From the February 16, 1935, issue


Wild ducks, flying northward this spring toward their nesting grounds, will sail over a land that has been dedicated to a New Deal for them and for all their wildlife neighbors in feathers and fur. Not only the “forgotten man” is getting some kind of a break, but also the hunted and harried bird and beast. The government is “doing something for the ducks.”

It is high time, too. Our national assets of wildlife are at as critical a point as were our national assets of cash and credit, in those memorable few days when President Roosevelt, remarking that what was needed was “action, and action now,” proceeded to take drastic steps to pull our drifting economic craft away from the rocks that seemed within an inch of wrecking it. There is a run on the First National Bank of Wildlife at exactly the time when its living assets, partly as the result of past bad policy, partly through unforeseeable natural disaster, are at their lowest ebb. Something must be done, and done quickly, not merely to hold our stocks at their present poverty level, but to increase and restore them to something like their one-time opulent state. It can be done, but it must be done today, and not tomorrow.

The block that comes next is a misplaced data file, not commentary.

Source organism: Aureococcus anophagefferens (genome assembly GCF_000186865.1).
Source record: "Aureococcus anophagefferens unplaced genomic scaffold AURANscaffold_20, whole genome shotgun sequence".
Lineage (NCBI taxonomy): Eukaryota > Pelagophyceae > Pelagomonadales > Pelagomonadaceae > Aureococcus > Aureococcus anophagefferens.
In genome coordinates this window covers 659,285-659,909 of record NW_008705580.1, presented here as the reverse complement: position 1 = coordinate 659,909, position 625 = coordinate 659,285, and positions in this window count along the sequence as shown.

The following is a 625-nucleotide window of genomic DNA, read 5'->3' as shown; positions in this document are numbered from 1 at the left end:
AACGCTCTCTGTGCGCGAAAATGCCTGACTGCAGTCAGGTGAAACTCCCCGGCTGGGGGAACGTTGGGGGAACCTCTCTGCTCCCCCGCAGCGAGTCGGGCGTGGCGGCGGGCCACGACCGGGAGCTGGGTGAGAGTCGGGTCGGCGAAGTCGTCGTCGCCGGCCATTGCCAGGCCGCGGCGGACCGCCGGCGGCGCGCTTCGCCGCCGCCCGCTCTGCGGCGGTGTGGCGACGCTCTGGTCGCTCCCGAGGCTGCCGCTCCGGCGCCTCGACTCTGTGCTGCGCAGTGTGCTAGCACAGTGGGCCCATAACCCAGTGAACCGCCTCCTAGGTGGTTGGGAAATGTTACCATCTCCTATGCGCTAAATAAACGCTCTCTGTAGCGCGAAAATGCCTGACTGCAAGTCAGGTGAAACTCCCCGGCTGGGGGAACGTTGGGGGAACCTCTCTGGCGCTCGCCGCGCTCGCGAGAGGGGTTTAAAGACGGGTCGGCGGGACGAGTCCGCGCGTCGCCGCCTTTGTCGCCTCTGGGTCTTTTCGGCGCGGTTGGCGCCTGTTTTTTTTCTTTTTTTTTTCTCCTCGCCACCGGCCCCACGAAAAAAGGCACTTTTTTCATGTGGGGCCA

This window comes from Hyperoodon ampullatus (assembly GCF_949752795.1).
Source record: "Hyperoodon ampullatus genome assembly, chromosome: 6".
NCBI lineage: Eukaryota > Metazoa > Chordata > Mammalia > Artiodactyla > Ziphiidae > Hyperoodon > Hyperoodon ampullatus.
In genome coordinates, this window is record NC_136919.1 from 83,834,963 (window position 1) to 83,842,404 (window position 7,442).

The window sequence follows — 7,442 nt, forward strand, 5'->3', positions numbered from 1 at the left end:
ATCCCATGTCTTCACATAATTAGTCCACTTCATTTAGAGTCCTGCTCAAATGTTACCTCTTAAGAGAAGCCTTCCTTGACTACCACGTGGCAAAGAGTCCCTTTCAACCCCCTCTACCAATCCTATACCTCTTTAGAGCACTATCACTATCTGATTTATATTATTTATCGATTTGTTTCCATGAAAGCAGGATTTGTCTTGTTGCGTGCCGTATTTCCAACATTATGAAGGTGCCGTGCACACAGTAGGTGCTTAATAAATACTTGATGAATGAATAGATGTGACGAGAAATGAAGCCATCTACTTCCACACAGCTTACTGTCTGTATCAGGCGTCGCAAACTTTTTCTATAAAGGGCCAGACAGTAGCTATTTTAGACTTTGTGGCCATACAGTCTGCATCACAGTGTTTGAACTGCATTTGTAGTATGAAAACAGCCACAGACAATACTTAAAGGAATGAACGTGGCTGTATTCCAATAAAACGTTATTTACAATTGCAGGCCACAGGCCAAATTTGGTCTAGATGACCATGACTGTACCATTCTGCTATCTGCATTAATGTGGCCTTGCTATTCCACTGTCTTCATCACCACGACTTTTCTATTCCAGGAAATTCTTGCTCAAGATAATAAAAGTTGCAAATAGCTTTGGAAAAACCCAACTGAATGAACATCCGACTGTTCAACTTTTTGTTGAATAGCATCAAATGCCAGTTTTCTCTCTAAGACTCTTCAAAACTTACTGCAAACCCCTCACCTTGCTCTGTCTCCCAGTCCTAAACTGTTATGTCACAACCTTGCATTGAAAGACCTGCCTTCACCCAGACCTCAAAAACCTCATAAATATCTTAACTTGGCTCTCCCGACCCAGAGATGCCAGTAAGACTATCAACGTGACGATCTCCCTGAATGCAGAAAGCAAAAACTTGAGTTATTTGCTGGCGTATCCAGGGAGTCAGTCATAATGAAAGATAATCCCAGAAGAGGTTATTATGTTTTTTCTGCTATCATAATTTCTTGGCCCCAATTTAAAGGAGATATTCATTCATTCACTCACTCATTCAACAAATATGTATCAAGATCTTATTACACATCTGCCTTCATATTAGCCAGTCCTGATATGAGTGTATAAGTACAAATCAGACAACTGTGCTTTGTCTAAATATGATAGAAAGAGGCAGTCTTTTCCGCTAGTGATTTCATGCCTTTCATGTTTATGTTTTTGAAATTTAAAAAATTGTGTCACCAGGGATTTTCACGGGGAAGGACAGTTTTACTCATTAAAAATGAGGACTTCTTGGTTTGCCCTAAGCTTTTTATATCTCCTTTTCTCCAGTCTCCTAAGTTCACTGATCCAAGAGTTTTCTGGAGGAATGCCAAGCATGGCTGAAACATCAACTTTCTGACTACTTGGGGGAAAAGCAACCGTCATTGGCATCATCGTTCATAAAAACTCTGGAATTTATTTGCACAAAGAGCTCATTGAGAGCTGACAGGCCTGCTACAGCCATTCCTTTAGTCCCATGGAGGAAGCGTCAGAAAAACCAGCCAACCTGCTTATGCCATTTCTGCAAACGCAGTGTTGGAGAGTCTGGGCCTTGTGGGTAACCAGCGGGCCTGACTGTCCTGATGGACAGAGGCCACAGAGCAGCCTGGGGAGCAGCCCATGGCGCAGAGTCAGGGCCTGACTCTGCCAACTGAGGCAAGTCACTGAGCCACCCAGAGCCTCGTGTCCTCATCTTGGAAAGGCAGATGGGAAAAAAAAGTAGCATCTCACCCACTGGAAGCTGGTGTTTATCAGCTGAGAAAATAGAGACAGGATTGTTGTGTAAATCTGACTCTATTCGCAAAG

The key to the hitherto undeciphered Mayan writing, America’s greatest prehistoric mystery, was handed to science by Prof. William Gates of Johns Hopkins University.

The Rosetta stone of the Mayan hieroglyphs now revealed is a 300-year-old booklet by a forgotten Spaniard. In it are 40 Mayan signs translated into Spanish.

Now, archaeologists expect to go to the famous unread Mayan stela or calendar monuments that dot Yucatan and other Central American areas, and begin more successfully to unravel their unread history. Dates and figure signs have been known in the past, but the writing has remained tantalizingly uncertain.


Long exposure to loud noise, such as boilermakers experience in the course of their work, causes deafness by damaging part of the hearing apparatus known as the organ of Corti. Strangely, however, the part of the organ most damaged by loud, high-pitched tones is not the part that picks up faint sounds of that pitch, a group of investigators at Harvard and Clark universities has found.

The investigation, which gives new knowledge both of a cause of deafness and of the little-understood mechanics of hearing, was made by Drs. Hallowell Davis, Moses H. Lurie, Morgan Upton, and Arthur J. Derbyshire of Harvard and Dr. Edward H. Kemp of Clark.

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